Etiology: High vitamin D levels from consumption of misformulated laboratory diets result in excessive calcium absorption and mobilization (dystrophic mineralization).
Incidence: Incidence of vitamin D toxicity is low in laboratory rabbits.
Incidence: Hypervitaminosis D is the most commonly seen toxicity.
Clinical signs: Clinical signs include anorexia, teeth grinding, and weight loss.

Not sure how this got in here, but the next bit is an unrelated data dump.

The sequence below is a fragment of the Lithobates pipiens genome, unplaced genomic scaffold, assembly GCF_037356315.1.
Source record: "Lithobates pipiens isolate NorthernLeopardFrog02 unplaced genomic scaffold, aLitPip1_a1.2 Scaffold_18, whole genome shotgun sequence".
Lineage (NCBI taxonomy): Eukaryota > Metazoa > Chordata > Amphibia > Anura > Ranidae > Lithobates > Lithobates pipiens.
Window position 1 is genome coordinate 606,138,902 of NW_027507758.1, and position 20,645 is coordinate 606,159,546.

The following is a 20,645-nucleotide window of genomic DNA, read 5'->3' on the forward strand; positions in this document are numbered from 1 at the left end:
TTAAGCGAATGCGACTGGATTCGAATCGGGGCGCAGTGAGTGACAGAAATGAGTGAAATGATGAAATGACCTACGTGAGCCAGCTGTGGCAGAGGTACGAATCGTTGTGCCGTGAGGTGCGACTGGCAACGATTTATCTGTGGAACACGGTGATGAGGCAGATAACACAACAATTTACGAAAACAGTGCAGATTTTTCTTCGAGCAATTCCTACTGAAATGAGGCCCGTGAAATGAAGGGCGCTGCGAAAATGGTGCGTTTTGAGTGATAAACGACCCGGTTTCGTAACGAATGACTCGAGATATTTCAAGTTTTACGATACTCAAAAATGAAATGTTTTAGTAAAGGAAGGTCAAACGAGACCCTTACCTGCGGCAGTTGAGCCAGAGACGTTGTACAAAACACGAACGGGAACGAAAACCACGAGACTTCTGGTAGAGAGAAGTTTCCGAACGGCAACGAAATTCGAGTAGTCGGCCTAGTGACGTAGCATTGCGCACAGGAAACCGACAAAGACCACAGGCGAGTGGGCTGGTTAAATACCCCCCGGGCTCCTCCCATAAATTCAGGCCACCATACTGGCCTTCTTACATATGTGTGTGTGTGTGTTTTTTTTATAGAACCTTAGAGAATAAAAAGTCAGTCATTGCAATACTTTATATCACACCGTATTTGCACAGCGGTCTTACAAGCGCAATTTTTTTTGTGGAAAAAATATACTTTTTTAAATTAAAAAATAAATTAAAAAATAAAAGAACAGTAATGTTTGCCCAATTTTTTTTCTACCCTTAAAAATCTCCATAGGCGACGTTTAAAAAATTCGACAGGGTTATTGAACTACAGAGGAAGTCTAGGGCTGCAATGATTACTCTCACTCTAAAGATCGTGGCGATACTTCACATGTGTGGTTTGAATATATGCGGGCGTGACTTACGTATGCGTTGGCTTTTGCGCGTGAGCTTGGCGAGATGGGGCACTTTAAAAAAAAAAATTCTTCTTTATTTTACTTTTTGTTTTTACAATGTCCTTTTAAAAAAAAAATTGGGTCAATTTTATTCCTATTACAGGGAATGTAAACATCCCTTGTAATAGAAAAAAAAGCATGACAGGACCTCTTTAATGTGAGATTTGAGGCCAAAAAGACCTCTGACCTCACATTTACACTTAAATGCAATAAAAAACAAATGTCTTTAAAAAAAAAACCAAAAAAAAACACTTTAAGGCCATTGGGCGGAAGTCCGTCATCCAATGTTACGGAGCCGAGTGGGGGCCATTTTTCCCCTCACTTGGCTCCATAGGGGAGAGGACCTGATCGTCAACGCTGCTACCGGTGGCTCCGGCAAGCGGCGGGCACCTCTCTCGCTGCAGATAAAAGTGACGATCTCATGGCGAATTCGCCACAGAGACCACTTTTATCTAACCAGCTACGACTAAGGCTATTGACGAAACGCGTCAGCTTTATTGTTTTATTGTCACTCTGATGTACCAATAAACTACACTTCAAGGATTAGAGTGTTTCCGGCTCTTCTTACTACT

Pathology: Mineralization of the endothelium and media of muscular arteries (especially the aorta), gastrointestinal smooth muscle, glomerular capsule, tubules, and renal vasculature is seen.
Diagnosis: Diagnosis can be made by detection of high serum calcium levels, and by observation of gross and histologic lesions. Levels of D3 in the feed can also be measured. Vitamin D levels above 2000 IU/kg are suggestive of toxicity.